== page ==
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Black Lives Matter

Black Lives Matter

Over the weekend, tens of thousands of Australians rallied in capital cities and towns to march against Indigenous deaths in custody in the wake of the killing of George Floyd and as protests around the world against systematic police brutality and systemic racism continued into their second week. Many signs at rallies (signs that were further amplified across social) referred to the 432 Aboriginal deaths that are known to have occurred in custody, as recorded by the 1991 royal commission. As of Monday, The Guardian is reporting that number is now at least 437.

#BlackLivesMatter continues to shape the prevailing conversation across all platforms. This feels particularly true of Instagram, where some of the platform’s most-followed accounts are handing over their platforms to amplify the voices of BIPOC activists after the divisive #BlackOutTuesday initiative resulted in an inadvertent eclipsing of crucial information pertaining to how to how supporters could tangibly aid the cause. In one high-profile instance of amplification, Instagram’s fifth most-followed user with an audience of 179 million followers, Selena Gomez, invited Alicia Garza, the co-founder of Black Lives Matter and a founder of Black Futures Lab, to take-over her account this weekend. Gomez has continued to amplify Black activist voices in the days since – a move emulated by influential contemporaries like Lady GagaLizzo and Shawn Mendes.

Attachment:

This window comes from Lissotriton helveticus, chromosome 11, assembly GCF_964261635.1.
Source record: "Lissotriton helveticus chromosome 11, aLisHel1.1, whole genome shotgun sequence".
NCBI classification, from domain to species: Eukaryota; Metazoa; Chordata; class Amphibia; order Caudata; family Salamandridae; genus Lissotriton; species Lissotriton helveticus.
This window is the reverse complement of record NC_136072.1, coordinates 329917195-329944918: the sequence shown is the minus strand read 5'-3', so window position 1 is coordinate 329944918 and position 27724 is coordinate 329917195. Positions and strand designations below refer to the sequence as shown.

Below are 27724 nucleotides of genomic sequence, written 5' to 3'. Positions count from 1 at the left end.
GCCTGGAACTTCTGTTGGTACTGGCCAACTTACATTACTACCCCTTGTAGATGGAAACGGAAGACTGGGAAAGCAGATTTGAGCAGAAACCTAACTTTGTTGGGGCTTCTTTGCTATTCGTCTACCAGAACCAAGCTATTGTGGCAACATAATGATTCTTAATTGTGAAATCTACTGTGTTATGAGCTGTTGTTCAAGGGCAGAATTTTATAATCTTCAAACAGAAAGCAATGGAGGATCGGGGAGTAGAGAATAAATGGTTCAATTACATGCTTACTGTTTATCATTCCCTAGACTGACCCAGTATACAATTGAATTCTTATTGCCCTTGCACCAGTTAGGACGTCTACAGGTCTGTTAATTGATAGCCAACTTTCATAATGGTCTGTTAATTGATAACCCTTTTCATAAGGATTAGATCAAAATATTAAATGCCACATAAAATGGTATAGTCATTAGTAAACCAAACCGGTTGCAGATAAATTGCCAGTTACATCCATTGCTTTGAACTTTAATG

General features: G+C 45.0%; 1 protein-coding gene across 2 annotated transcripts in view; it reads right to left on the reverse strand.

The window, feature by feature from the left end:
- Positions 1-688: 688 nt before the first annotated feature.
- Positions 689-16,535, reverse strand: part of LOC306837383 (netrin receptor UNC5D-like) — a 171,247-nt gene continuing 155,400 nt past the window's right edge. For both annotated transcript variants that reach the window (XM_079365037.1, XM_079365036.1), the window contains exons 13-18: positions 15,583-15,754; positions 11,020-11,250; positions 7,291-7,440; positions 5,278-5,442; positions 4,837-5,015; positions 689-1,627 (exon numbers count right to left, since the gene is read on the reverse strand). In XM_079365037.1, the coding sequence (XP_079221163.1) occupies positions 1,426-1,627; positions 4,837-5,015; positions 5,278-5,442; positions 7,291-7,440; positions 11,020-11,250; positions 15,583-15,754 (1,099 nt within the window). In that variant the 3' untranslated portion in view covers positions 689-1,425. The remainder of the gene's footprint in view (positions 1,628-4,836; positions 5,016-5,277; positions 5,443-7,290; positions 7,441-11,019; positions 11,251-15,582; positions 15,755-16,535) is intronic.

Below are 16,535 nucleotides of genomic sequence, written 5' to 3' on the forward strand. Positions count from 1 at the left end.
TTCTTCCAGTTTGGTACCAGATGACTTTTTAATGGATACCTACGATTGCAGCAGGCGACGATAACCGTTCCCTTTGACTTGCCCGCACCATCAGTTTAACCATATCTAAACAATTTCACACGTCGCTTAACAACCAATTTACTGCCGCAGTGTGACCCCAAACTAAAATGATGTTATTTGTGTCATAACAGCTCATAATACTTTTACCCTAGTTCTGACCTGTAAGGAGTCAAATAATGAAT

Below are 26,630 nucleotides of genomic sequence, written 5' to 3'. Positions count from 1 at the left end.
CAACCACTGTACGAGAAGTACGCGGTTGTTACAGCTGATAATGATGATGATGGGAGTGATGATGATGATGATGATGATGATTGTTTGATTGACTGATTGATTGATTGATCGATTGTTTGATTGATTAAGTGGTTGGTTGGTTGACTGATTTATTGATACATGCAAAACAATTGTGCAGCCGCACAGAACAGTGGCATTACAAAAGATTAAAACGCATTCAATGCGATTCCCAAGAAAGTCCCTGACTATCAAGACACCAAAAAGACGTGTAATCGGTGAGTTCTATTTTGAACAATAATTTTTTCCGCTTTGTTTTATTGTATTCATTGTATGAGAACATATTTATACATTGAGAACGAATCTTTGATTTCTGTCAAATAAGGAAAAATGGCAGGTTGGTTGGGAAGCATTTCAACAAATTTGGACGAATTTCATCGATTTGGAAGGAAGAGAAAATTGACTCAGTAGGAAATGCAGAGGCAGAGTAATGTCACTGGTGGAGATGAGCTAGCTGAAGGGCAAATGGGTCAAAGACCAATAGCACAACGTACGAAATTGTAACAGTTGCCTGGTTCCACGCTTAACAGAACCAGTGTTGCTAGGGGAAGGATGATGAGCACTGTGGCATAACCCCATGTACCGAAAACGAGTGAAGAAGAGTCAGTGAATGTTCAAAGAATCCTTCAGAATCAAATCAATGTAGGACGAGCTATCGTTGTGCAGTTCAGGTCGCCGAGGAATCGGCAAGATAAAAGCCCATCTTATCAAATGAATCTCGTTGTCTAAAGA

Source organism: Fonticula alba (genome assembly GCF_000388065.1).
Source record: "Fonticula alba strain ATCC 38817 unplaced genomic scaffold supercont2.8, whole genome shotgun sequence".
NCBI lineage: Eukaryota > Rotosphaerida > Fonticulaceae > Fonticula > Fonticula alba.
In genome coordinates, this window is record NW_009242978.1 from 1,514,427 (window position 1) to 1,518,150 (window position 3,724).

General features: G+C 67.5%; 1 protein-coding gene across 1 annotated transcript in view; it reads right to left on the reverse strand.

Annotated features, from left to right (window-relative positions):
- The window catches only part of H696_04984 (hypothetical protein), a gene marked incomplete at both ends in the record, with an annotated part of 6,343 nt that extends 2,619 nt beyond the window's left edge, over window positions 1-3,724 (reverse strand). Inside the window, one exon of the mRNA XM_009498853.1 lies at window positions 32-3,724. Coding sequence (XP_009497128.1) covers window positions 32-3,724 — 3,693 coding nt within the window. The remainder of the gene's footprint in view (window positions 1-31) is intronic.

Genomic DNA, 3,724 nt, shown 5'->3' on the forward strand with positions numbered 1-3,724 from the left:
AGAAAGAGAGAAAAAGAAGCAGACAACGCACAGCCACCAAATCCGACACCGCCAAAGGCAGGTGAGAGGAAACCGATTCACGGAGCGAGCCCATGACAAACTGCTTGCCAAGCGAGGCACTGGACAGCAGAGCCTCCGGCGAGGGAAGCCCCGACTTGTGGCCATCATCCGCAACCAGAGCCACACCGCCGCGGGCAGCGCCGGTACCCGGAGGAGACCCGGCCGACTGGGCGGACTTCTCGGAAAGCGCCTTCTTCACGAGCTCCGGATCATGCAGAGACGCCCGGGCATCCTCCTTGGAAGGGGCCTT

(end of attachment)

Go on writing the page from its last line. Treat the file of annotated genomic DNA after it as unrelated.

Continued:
While Facebook remains steadfast in the decision not to censor incendiary statements made last week by President Donald Trump, others like Snapchat went as far as to demote the President’s account from their Discover platform in the interest of not “[amplifying] voices who incite racial violence and injustice by giving them free promotion.”

Facebook did, however, join Twitter in removing a George Floyd tribute video which had been posted by Trump’s campaign team to underline their response to the incident, and the subsequent #BlackLivesMatter protests. Though the video’s removal from Twitter and Facebook was ostensibly made on the grounds of copyright infringement, it remains available to view on YouTube.

Other platforms are continuing to respond to this critical moment in myriad ways – LinkedIn, for example, made a range of LinkedIn Learning courses on diversity, inclusion and belonging available for free – some of which are detailed further below.

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